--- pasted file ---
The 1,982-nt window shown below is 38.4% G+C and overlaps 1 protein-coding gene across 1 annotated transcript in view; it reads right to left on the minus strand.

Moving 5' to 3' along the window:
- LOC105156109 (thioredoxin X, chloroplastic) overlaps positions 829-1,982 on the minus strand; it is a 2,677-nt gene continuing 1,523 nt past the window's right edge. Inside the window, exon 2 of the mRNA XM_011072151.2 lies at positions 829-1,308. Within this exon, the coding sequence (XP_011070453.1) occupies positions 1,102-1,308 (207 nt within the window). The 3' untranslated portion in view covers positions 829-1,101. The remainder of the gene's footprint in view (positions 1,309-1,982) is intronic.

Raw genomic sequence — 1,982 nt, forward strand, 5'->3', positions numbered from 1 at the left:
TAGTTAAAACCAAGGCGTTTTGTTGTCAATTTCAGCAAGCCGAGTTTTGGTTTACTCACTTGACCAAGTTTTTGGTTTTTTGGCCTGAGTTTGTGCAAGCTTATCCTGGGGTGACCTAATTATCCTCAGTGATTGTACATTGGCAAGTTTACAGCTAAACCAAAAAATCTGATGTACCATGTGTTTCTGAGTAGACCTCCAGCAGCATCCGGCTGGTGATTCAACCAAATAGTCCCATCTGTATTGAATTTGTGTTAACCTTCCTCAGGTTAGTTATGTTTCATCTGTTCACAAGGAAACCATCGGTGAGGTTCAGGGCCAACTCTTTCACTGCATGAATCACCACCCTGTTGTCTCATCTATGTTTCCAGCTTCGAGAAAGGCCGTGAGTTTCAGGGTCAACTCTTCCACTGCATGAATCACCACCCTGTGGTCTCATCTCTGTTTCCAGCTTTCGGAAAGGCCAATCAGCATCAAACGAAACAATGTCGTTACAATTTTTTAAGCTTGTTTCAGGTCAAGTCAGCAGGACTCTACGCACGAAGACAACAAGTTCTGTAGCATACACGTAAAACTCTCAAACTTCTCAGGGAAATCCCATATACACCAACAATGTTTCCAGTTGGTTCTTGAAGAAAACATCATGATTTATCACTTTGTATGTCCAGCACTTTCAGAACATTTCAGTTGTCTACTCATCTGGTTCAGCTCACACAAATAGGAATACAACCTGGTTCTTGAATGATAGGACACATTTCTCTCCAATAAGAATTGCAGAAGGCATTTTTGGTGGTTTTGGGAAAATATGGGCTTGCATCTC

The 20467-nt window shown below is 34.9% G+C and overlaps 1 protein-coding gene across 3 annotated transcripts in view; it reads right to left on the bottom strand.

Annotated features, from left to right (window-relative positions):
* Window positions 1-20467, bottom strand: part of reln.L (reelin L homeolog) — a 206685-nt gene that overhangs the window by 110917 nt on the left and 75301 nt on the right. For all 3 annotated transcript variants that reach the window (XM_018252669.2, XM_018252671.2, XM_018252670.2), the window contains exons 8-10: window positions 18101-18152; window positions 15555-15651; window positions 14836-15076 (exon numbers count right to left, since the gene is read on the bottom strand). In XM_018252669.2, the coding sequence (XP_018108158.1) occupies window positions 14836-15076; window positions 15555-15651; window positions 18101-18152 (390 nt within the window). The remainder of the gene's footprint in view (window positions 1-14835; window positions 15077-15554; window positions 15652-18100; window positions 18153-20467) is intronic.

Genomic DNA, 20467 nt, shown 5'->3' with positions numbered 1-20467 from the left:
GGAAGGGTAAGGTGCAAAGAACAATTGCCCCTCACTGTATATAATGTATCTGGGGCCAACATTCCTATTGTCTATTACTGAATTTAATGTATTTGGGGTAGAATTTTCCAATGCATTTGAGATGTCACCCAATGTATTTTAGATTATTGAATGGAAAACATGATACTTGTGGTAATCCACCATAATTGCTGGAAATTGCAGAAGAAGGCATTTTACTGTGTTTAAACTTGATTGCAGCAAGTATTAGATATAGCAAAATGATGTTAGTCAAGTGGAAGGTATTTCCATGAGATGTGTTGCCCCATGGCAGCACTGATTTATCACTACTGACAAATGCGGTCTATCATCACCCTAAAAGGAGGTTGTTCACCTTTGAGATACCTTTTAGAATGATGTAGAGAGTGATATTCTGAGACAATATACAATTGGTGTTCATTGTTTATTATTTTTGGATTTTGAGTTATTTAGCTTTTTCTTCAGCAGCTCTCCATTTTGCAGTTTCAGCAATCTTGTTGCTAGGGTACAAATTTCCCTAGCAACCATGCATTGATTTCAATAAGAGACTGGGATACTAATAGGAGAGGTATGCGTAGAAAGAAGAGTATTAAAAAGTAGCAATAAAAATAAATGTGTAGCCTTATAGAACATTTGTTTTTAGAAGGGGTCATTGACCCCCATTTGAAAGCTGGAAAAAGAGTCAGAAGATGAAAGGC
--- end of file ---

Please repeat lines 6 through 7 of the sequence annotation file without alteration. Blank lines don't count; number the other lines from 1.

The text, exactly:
The 20467-nt window shown below is 34.9% G+C and overlaps 1 protein-coding gene across 3 annotated transcripts in view; it reads right to left on the bottom strand.

Annotated features, from left to right (window-relative positions):